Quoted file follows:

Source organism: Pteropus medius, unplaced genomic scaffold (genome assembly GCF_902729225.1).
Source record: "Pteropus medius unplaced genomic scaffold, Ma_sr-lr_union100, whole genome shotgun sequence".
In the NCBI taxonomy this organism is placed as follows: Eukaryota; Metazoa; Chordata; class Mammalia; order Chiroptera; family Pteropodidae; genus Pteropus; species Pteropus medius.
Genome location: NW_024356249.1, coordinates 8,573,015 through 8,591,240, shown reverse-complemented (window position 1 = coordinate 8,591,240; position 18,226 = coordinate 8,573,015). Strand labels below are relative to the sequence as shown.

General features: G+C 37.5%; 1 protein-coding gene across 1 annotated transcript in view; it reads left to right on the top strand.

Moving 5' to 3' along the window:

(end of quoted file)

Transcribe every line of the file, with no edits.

Source organism: Pteropus medius, unplaced genomic scaffold (genome assembly GCF_902729225.1).
Source record: "Pteropus medius unplaced genomic scaffold, Ma_sr-lr_union100, whole genome shotgun sequence".
In the NCBI taxonomy this organism is placed as follows: Eukaryota; Metazoa; Chordata; class Mammalia; order Chiroptera; family Pteropodidae; genus Pteropus; species Pteropus medius.
Genome location: NW_024356249.1, coordinates 8,573,015 through 8,591,240, shown reverse-complemented (window position 1 = coordinate 8,591,240; position 18,226 = coordinate 8,573,015). Strand labels below are relative to the sequence as shown.

General features: G+C 37.5%; 1 protein-coding gene across 1 annotated transcript in view; it reads left to right on the top strand.

Moving 5' to 3' along the window: